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The Impact of Function Location on Typing and Pointing Tasks With an Intraoral Tongue-Computer Interface

Caltenco, Héctor LU ; Lontis, Eugen R.; Bentsen, Bo and Struijk, Lotte N. S. Andreasen (2014) In International Journal of Human-Computer Interaction 30(4). p.267-277
Abstract
Intraoral target (typing) and on-screen target (pointing/tracking) selection tasks were performed by 10 participants during 3 consecutive day sessions. Tasks were performed using 2 different intraoral sensor layouts. Reduction of undesired sensor activations while speaking as well as the influence of intraoral temperature variation on the signals of the intraoral interface was investigated. Results showed that intraoral target selection tasks were performed better when the respective sensor was located in the anterior area of the palate, reaching 78 and 16 activations per minute for repetitive and "unordered" sequences, respectively. Virtual target pointing and tracking tasks, of circles of 50, 70, and 100 pixels diameter, showed no... (More)
Intraoral target (typing) and on-screen target (pointing/tracking) selection tasks were performed by 10 participants during 3 consecutive day sessions. Tasks were performed using 2 different intraoral sensor layouts. Reduction of undesired sensor activations while speaking as well as the influence of intraoral temperature variation on the signals of the intraoral interface was investigated. Results showed that intraoral target selection tasks were performed better when the respective sensor was located in the anterior area of the palate, reaching 78 and 16 activations per minute for repetitive and "unordered" sequences, respectively. Virtual target pointing and tracking tasks, of circles of 50, 70, and 100 pixels diameter, showed no significant difference in performance, reaching average pointing throughputs of 0.62 to 0.72 bits per second and relative time on target of 34% to 60%. Speaking tasks caused an average of 10 to 31 involuntary activations per minute in the anterior part of the palate. Intraoral temperature variation between 11.87 degrees C and 51.37 degrees C affected the sensor signal baseline in a range from -25.34% to 48.31%. Results from this study provide key design considerations to further increase the efficiency of tongue-computer interfaces for individuals with upper-limb mobility impairments. (Less)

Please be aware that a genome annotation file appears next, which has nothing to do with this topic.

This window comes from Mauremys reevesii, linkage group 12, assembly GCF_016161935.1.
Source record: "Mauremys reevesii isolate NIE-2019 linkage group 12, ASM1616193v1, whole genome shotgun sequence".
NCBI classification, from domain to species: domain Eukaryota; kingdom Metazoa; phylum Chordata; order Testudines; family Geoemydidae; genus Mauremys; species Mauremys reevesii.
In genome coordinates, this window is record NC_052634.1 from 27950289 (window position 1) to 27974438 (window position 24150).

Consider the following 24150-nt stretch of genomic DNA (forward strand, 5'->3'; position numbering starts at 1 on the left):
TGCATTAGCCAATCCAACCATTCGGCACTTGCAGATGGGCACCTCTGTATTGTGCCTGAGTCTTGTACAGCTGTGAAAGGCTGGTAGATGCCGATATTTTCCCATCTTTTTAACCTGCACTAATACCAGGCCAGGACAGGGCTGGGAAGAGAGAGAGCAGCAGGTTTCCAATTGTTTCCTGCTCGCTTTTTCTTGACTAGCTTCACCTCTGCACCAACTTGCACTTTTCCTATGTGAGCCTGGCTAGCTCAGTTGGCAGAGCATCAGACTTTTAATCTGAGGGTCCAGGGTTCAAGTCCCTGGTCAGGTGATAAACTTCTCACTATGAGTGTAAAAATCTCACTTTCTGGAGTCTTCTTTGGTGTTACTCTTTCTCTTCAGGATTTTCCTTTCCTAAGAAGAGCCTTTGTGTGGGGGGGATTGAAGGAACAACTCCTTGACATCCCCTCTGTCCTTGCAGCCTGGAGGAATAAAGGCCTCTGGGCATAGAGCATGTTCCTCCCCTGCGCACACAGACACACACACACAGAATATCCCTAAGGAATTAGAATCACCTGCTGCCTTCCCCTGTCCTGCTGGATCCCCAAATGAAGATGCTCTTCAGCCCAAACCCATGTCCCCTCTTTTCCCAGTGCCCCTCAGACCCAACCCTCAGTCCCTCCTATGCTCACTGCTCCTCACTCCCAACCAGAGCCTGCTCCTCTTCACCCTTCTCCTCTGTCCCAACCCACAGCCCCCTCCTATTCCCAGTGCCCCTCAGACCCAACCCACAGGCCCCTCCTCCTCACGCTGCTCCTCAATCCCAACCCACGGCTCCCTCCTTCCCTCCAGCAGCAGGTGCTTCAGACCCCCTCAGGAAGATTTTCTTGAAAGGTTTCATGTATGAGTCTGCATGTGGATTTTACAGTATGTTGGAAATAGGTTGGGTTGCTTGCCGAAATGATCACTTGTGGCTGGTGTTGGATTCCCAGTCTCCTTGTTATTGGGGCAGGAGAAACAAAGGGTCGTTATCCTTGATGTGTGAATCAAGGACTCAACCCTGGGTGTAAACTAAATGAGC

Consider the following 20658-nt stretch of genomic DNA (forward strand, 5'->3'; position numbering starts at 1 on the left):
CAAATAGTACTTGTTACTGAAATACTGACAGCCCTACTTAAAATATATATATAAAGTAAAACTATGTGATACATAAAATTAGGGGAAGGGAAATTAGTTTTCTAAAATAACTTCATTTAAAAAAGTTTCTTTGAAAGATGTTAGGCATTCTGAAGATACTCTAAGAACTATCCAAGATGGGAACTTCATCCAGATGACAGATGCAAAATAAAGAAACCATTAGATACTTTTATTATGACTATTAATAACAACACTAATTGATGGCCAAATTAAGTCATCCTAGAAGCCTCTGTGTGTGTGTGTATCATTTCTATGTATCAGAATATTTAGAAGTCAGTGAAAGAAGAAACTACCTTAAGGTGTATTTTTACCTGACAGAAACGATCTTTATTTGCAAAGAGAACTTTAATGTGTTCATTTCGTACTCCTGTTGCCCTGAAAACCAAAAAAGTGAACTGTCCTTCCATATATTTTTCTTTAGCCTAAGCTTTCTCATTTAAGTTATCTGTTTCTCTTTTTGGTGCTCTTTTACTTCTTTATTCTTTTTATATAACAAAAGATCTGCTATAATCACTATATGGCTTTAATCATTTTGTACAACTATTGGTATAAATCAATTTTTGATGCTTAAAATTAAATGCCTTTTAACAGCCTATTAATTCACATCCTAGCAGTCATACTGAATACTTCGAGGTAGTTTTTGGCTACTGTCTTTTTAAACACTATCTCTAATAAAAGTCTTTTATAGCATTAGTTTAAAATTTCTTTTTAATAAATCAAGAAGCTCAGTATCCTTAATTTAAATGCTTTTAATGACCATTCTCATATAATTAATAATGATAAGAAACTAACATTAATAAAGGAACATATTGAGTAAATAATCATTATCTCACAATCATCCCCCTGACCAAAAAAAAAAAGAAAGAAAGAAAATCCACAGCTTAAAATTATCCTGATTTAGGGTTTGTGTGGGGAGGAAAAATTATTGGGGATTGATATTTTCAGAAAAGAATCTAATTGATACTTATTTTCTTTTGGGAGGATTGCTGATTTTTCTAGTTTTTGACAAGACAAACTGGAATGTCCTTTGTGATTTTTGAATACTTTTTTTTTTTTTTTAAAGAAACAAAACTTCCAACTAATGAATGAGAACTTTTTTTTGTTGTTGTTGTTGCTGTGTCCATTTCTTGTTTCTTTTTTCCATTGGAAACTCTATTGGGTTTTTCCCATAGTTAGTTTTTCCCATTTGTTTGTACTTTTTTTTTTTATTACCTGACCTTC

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author
organization
publishing date
type
Contribution to journal
publication status
published
subject
in
International Journal of Human-Computer Interaction
volume
30
issue
4
pages
267 - 277
publisher
Taylor & Francis
external identifiers
  • wos:000333928500001
  • scopus:84896872128
ISSN
1532-7590
DOI
10.1080/10447318.2013.853637
language
English
LU publication?
yes
id
570d193f-da91-4d94-99c4-8d48689c13ed (old id 4439325)
date added to LUP
2014-05-21 13:40:59
date last changed
2017-01-01 03:24:23
@article{570d193f-da91-4d94-99c4-8d48689c13ed,
  abstract     = {Intraoral target (typing) and on-screen target (pointing/tracking) selection tasks were performed by 10 participants during 3 consecutive day sessions. Tasks were performed using 2 different intraoral sensor layouts. Reduction of undesired sensor activations while speaking as well as the influence of intraoral temperature variation on the signals of the intraoral interface was investigated. Results showed that intraoral target selection tasks were performed better when the respective sensor was located in the anterior area of the palate, reaching 78 and 16 activations per minute for repetitive and "unordered" sequences, respectively. Virtual target pointing and tracking tasks, of circles of 50, 70, and 100 pixels diameter, showed no significant difference in performance, reaching average pointing throughputs of 0.62 to 0.72 bits per second and relative time on target of 34% to 60%. Speaking tasks caused an average of 10 to 31 involuntary activations per minute in the anterior part of the palate. Intraoral temperature variation between 11.87 degrees C and 51.37 degrees C affected the sensor signal baseline in a range from -25.34% to 48.31%. Results from this study provide key design considerations to further increase the efficiency of tongue-computer interfaces for individuals with upper-limb mobility impairments.},
  author       = {Caltenco, Héctor and Lontis, Eugen R. and Bentsen, Bo and Struijk, Lotte N. S. Andreasen},
  issn         = {1532-7590},
  language     = {eng},
  number       = {4},
  pages        = {267--277},
  publisher    = {Taylor & Francis},
  series       = {International Journal of Human-Computer Interaction},
  title        = {The Impact of Function Location on Typing and Pointing Tasks With an Intraoral Tongue-Computer Interface},
  url          = {http://dx.doi.org/10.1080/10447318.2013.853637},
  volume       = {30},
  year         = {2014},
}